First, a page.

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Frontlist | The Flawed Superhero of Marvel Comics

Frontlist | The Flawed Superhero of Marvel Comics
on Jan 11, 2021
Frontlist | The Flawed Superhero of Marvel Comics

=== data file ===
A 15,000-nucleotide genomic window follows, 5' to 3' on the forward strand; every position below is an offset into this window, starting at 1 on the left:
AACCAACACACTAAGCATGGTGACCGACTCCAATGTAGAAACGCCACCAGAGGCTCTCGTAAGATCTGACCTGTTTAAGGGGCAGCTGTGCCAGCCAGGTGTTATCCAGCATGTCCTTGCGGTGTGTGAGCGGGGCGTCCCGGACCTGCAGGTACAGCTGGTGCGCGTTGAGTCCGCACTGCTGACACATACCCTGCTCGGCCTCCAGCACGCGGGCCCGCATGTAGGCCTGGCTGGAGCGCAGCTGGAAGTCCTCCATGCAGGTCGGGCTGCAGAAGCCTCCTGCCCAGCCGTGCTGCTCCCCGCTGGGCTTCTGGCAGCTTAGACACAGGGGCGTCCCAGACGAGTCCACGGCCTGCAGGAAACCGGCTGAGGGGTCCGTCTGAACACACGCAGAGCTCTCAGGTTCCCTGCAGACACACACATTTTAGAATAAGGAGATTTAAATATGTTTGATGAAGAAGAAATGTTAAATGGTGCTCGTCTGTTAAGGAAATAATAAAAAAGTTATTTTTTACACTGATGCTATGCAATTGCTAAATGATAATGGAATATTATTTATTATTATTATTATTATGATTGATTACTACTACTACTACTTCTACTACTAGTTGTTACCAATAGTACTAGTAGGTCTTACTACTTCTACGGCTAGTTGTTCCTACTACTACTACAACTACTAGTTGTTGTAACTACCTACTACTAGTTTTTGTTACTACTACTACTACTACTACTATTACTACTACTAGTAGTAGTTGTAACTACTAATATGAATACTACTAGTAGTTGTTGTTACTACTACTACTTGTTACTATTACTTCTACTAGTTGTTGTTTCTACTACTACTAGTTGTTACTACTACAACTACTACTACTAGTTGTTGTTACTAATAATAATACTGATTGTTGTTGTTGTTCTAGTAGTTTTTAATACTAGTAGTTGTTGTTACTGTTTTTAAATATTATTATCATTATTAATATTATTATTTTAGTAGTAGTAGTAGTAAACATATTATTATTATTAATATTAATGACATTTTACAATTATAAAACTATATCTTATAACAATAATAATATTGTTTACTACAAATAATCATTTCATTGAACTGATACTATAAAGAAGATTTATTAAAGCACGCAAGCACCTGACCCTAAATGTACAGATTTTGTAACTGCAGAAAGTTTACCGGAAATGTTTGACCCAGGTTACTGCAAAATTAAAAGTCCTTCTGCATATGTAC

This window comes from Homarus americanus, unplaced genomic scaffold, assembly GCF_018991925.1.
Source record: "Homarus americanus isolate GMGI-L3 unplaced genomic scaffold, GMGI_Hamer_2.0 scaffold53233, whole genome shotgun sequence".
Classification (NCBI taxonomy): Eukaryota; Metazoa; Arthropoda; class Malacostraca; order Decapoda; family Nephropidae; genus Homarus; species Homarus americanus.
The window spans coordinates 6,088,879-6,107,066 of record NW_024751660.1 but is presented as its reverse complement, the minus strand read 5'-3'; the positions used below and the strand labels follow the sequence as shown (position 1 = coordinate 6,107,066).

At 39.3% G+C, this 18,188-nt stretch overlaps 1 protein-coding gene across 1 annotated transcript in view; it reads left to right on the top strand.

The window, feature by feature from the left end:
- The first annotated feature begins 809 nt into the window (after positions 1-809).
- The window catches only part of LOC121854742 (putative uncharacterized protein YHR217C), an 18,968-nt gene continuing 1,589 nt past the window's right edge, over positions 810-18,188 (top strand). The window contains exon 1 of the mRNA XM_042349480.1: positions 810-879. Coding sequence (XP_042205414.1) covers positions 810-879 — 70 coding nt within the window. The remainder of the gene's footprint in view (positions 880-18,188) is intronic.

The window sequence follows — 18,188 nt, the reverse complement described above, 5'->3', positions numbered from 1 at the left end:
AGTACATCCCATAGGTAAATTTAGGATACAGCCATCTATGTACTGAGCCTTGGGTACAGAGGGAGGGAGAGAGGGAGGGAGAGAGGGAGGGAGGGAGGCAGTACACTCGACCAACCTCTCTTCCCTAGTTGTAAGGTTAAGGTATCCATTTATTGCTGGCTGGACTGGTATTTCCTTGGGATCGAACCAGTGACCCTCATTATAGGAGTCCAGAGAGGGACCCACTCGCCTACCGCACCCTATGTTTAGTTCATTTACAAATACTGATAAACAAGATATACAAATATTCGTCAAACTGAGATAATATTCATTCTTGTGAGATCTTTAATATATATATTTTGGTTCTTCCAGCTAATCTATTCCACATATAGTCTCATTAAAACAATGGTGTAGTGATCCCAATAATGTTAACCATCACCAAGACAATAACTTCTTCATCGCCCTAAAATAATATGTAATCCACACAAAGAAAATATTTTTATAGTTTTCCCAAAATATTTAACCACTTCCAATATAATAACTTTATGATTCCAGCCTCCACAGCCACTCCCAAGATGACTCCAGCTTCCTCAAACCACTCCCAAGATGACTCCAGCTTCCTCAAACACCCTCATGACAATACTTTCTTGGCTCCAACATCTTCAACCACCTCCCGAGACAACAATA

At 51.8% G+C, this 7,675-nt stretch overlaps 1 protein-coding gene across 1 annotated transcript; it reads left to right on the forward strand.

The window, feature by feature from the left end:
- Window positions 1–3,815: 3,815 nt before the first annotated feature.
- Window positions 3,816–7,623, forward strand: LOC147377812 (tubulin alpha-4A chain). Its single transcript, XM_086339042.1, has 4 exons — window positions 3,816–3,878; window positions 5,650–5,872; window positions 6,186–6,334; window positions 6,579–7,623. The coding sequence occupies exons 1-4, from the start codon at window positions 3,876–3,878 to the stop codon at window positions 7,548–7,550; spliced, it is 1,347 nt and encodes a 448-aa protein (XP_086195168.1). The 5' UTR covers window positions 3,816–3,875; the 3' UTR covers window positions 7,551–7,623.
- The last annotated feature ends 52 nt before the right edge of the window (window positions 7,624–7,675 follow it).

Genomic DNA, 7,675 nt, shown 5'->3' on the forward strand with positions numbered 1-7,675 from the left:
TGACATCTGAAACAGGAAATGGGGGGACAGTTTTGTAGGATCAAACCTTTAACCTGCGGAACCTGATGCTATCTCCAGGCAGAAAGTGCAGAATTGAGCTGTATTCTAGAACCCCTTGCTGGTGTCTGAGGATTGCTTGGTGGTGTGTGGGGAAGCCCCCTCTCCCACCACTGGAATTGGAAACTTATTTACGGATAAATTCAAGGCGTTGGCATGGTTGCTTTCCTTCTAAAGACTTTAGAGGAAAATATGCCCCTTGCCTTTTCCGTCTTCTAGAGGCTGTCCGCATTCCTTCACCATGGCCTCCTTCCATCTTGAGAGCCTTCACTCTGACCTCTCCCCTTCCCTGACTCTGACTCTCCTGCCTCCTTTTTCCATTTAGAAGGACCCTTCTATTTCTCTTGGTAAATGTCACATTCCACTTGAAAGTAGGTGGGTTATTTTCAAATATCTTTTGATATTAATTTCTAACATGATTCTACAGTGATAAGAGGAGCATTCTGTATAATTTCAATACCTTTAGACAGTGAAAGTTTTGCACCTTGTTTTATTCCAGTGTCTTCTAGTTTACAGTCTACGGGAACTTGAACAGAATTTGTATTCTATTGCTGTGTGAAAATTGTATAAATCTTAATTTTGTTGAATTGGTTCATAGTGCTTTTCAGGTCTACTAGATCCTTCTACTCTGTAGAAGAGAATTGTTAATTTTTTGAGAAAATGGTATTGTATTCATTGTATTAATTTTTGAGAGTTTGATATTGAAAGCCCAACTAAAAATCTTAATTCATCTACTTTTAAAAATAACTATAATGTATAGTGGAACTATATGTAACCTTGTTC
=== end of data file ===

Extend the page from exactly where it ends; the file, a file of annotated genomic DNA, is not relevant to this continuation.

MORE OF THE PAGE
A new book reveals the origin story of Stan Lee, the self-aggrandizing impresario of an entertainment empire. When the comic book innovator Stan Lee died in 2018, at the age of 95, he was widely hailed as one of the most significant figures in modern American popular culture. A nonstop hustler who grew up during the Great Depression, Lee was an unmistakable figure, with his aviator glasses, flamboyant mustache, and heavy New York accent. He was central to establishing what became known as the Marvel Cinematic Universe—a world in which superheroes didn’t stay stuck in their own orbit, but regularly interacted to provide endless fodder for new tales of derring-do. Thanks to his cameos in more than 30 Marvel movies, including The Amazing Spider-Man and Black Panther, Lee became an international celebrity, prompting The New York Times to hail him as the true “superhero of Marvel Comics.”  Yet when a teenage Stanley Martin Lieber, who signed his work under the name Stan Lee, began working in 1939 as an assistant at Timely Comics for eight dollars a week, nothing would have seemed more far-fetched. While Timely enjoyed several successes during World War II, including the introduction of the Nazi-bashing Captain America, business was lean in the postwar era. It wasn’t until the early 1960s, when the company reinvented itself as Marvel Comics, that it became profitable, outpacing its longtime rival DC, the publisher of Superman and Batman. That’s when Lee, together with several highly talented artists, decisively broke with the familiar mold of superheroes as paragons of virtue by creating characters with human foibles and struggles. The Amazing Spider-Man, for example, was constantly fretting about his love life, not to mention the health of his Aunt May. The Fantastic Four—Mr. Fantastic, the Invisible Woman, the Human Torch, and the Thing—spent as much time quarreling among themselves as battling their enemies. After going bankrupt in issue nine, the Fantastic Four are evicted from their headquarters at the Baxter Building. “Heroes one minute—bums the next!” muses the Thing. “How did it happen to us?”  With the Fantastic Four and other hits, Lee quickly became the impresario of Marvel Comics. He transformed himself into a celebrity by delivering talks on college campuses, appearing on The Dick Cavett Show, and dashing off an irreverent column that appeared in Marvel’s comic books called “Stan’s Soapbox.” In 1966, the New York Herald Tribune profiled him as a “rangy look-alike of Rex Harrison” who “dreamed up the ‘Marvel Age of Comics’ in 1961.”  As Lee became increasingly famous, however, his artistic collaborators chafed at his claiming all the credit for the Marvel Universe. In True Believer—a clever title taken from the jocular trademark phrase “Face front, True Believer!,” which Lee used to address Marvel readers—Abraham Riesman, a reporter at New York magazine, takes a close look at the mythology that surrounds Lee. It’s not clear whether Riesman is a Marvel fan, as he doesn’t delve into Lee’s body of work much beyond the obvious high-water marks. But Riesman has done a ton of research about Lee’s life, excavating his personal archive and interviewing numerous artists and writers he worked with as well as his business associates. His reporting starts with Lee’s childhood in New York, and stretches to his final years in Los Angeles. Throughout, Riesman provides an illuminating and reliable account of Lee’s improbable odyssey. Lee, who was born in 1922 to impecunious Romanian Jewish immigrants, read voraciously as a child, plowing through Shakespeare, Dickens, and Zola, among others. Radio was another influence. According to Riesman, “The evocative and percussive verbiage of golden-age radio would later be echoed in his dialogue and narration at Marvel.” After graduating from DeWitt Clinton High School, Lee joined Timely, where he toiled for his tightfisted uncle Martin Goodman, a veteran of the pulp magazine era. Lee had few illusions about his role. “Martin’s mandate,” Lee later recalled, “was to keep the stories simple enough to be understood by young children. We’re not talking War and Peace here.” A stint in the Army churning out propaganda materials helped further hone his writing skills. But the return to civilian life in 1945 turned out to be something of a drag for him. In an outline for a memoir, he referred to the 1950s as “THE LIMBO YEARS.” He felt he was “going nowhere—and how could I keep getting older and older and still be writing comic books?” In 1957, in his mid-30s, he was hitting rock bottom. Sales had plummeted. Goodman ordered him to fire the entire staff. “I was like a human pilot light,” Lee recalled, “left burning in the hope that we would reactivate our production at a future date.”  With the creation of Marvel and the arrival of three artists—Steve Ditko, Jack Kirby, and Larry Lieber—the dim light finally burst into a vibrant flame. Those artists, Riesman writes, “would end up with an intense ambivalence, if not downright dislike, toward Stan.” Ditko played a central role in devising the character of Spider-Man, as did Kirby in developing a host of other Marvel characters, including the Fantastic Four. Throughout their work together, however, Lee sought to diminish their share of the credit and maximize his own. Lee had come up with what was known as the “Marvel Method.” Essentially, he would explain a scenario to his artists, wait for the storyboards, and fill in the copy with his jaunty prose.  The comics industry was a Dickensian enterprise in which the writers and artists toiled on a freelance basis. All of the work done at Marvel and rival publications was considered “work for hire” that was owned solely by the publisher, not the writers or artists. The ambiguity of authorship created a lot of headaches down the road. “Comic books were still a fly-by-night industry,” Riesman notes, “that few imagined would survive, much less require specific documentation for posterity.”  There is no known evidence, Riesman observes, that Lee created the premise, plot, or characters for the fabled Fantastic Four. A bitter feud opened up years later between Lee and Jack Kirby over the actual provenance of the FF, as they were known to faithful fans. Kirby flatly stated that he, not Lee, had invented the characters and plots for the FF, the Hulk, and the Avengers. Kirby ended up suing and receiving a munificent settlement from Marvel in 2014. The debate over authorship may seem esoteric, but, Riesman notes, “billions of dollars have hinged on it. Disney’s livelihood depends on Stan’s interpretation of it. A legal case centered on it came one step away from the Supreme Court and was settled for an unspeakable sum.”  When it came to the origin of Marvel’s hottest property, the Amazing Spider-Man, controversy also abounded. Lee wisecracked about his own claims of responsibility for the genesis of Spider-Man, “I’ve told this story so often that, for all I know, it might even be true.” An embittered Steve Ditko, who did much of the work on the early Spider-Man corpus, said that Lee was talking through his hat: “Lee started out early with his self-serving, self-claiming, self-gratifying style, of giving credit and then undercutting the giving by taking away or claiming most or all of the credit.” Riesman, for his part, is clearly dubious about Lee’s extravagant claims. For all the brickbats tossed at Lee by his former colleagues, Riesman doesn’t seem to have his heart in trying to demonstrate that Lee was a supervillain. Lee might have been an indefatigable self-promoter, but without his P. T. Barnum–like efforts, Marvel would never have hit the big time. The quality of the movies can be disputed—Martin Scorsese has decried them as “not cinema”—but Lee’s influence cannot. Today, the man referred to as the “Jewish Walt Disney” is more iconic than ever. The newly released video game Marvel’s Spider-Man: Miles Morales features a massive golden statue of a smiling Lee standing next to a diner. The plaque on his plinth reads, “Dedicated with love to the man who nourished the hearts, minds, and souls of True Believers everywhere. Excelsior!” As Lee liked to proclaim, “ ’Nuff said!” Source: Washington Monthly